“Shawn Green takes us through the mental process with the singular clarity that once allowed him to go 6x6 with four home runs in one game. Though retired for nearly four years, Mr. Green just hit another homer.”
Two-time All Star Shawn Green was a lanky, left-handed hitter from Southern California who turned his early career disappointment playing with the Toronto Blue Jays inward and became one of baseball’s premier sluggers during a 14-year career in which he played without performance enhancers.
Like another lanky, sweet swinging lefty from Southern California who wrote about the “science of hitting,” Shawn Green’s The Way of Baseball: Finding Stillness at 95 MPH is best described as the “zen of hitting.”
Mr. Green finished his career with 328 home runs, 1,071 RBI, and a career batting average of .282. He played on four teams throughout his career— Toronto Blue Jays, Los Angeles Dodgers, Arizona Diamondbacks, and New York Mets—and in the process became known as a ferocious slugger who, unbeknownst to most until now, took the spiritual level of baseball to a zen-like zone when it came to hitting.
When Mr. Green was “firing on all cylinders” in the game, he was devoid of the stereotypical ego that engulfs so many athletes in today’s world of professional sports. Instead, he focused, through dedicated adherence to a routine that included daily work hitting from a tee underneath the stands, on the attainment of solace and stillness even when a ball was traveling at 95 miles per hour.
His mantra was developed through frustration but soon became an integral part of his baseball and personal life. Living in the present became his ambition, his transcendence into a feared Big League hitter capable of “going yard” whenever he stepped into the batter’s box.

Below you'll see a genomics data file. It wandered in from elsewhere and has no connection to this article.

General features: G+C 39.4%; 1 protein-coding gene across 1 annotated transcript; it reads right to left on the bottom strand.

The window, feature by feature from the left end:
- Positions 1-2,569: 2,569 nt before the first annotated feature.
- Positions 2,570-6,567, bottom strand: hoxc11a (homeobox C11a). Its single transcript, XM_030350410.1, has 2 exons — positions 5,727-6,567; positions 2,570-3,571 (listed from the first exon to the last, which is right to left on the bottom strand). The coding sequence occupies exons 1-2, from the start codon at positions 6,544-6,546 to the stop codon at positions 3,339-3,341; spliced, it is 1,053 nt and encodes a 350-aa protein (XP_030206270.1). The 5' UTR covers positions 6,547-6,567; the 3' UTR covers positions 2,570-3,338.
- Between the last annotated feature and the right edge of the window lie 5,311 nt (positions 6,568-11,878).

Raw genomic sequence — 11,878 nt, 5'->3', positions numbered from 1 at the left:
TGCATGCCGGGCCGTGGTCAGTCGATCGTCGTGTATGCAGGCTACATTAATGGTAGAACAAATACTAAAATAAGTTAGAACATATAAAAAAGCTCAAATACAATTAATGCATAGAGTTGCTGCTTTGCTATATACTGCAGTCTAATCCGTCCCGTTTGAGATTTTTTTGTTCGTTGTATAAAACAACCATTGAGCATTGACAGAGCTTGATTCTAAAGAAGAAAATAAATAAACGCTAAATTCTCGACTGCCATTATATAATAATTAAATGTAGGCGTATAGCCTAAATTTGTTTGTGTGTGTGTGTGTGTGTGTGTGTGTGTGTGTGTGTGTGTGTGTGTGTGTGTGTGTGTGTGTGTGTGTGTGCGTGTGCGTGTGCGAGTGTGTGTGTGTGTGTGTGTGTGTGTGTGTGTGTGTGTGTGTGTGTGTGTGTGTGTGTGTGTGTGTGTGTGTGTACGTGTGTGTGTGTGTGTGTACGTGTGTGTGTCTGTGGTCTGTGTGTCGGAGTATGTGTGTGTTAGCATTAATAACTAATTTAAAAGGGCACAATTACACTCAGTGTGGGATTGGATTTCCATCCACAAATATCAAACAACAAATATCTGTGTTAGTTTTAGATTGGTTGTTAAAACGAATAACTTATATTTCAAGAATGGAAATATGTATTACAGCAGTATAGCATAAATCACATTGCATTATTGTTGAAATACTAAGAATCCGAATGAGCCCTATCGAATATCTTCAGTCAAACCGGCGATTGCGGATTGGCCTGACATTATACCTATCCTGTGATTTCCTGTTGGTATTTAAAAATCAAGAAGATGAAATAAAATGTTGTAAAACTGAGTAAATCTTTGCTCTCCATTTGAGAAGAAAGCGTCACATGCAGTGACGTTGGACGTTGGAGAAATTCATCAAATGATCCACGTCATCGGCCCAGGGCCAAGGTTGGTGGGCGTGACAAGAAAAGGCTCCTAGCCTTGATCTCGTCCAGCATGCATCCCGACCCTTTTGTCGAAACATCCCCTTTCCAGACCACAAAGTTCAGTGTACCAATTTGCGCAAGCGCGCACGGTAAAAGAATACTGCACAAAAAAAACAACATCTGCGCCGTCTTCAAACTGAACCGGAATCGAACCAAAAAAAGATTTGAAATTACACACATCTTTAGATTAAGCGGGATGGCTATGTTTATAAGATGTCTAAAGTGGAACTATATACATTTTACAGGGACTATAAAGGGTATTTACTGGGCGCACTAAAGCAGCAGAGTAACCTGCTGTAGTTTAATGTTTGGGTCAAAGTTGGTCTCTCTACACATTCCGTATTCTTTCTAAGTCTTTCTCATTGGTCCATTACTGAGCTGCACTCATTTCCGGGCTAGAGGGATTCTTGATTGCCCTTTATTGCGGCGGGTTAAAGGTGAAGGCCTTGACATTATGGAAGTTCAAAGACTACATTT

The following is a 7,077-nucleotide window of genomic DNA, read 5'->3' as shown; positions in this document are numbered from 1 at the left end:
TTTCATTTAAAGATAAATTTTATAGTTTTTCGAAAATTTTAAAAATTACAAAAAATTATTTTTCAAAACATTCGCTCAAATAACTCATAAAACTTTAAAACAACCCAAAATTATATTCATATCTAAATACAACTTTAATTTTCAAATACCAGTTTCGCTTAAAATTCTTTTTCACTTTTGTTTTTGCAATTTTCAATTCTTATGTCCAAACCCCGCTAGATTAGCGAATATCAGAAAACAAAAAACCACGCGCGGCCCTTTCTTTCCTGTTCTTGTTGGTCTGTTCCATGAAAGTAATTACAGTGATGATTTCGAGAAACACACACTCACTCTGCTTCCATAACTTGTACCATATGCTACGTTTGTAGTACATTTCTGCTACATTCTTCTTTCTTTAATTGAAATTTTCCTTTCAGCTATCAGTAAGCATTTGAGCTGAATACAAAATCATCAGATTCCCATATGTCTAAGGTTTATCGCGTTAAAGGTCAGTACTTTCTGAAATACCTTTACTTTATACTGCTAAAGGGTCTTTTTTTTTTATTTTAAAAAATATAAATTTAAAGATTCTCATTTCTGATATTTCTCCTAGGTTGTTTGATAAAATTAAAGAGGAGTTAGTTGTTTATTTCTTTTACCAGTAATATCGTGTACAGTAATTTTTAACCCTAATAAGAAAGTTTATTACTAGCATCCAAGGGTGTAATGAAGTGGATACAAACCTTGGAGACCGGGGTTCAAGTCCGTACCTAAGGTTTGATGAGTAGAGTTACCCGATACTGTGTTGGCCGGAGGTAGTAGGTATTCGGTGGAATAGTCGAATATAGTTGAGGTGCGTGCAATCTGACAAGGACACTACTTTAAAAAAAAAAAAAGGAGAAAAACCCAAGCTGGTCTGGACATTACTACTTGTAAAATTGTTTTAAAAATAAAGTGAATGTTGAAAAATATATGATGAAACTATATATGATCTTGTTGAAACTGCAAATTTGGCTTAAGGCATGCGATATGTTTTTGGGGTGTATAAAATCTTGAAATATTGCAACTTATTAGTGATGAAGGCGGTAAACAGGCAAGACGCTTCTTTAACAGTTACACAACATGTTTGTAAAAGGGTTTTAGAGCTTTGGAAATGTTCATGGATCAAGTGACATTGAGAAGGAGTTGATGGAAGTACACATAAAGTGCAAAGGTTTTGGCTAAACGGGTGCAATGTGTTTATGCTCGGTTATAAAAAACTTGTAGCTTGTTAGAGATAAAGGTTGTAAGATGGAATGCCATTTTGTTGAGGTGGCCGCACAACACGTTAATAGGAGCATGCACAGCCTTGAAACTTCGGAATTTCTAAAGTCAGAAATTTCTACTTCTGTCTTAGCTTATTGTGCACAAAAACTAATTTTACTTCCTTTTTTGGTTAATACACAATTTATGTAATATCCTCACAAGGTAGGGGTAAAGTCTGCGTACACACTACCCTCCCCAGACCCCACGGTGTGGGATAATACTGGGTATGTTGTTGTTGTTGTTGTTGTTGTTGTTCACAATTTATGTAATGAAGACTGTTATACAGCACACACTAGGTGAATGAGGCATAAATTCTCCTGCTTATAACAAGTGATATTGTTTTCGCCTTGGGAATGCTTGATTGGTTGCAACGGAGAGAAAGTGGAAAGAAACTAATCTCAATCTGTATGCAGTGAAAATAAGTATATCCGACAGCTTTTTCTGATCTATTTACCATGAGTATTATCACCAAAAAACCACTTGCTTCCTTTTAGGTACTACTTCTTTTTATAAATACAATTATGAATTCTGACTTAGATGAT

The Way of Baseball captures the spirit of player Green in a way not many professional athletes would have the guts to describe in this day and age of instant fame, celebrity and gross overabundance of exposure. Though not long (224 pages), the story of his ascendance into Major League Baseball superstardom, and how he coped with it, gives readers an inside look into one professional athlete’s life—on and off the ball field—with crisp, clear vision.
Mr. Green describes his life as a professional athlete without judging how others approached their roles and paints a scenic picture of what millions see as the “glamorous life.” Through his words, you come away understanding more than what it took physically for him to hit a baseball. The reader comes away understanding the mindset it takes to understand how and why Ted Williams once described hitting a baseball by saying: “The hardest thing to do in baseball is to hit a round baseball with a round bat.”
Shawn Green takes us through the mental process with the singular clarity that once allowed him to go 6x6 with four home runs in one game. Though retired for nearly four years, Mr. Green just hit another homer.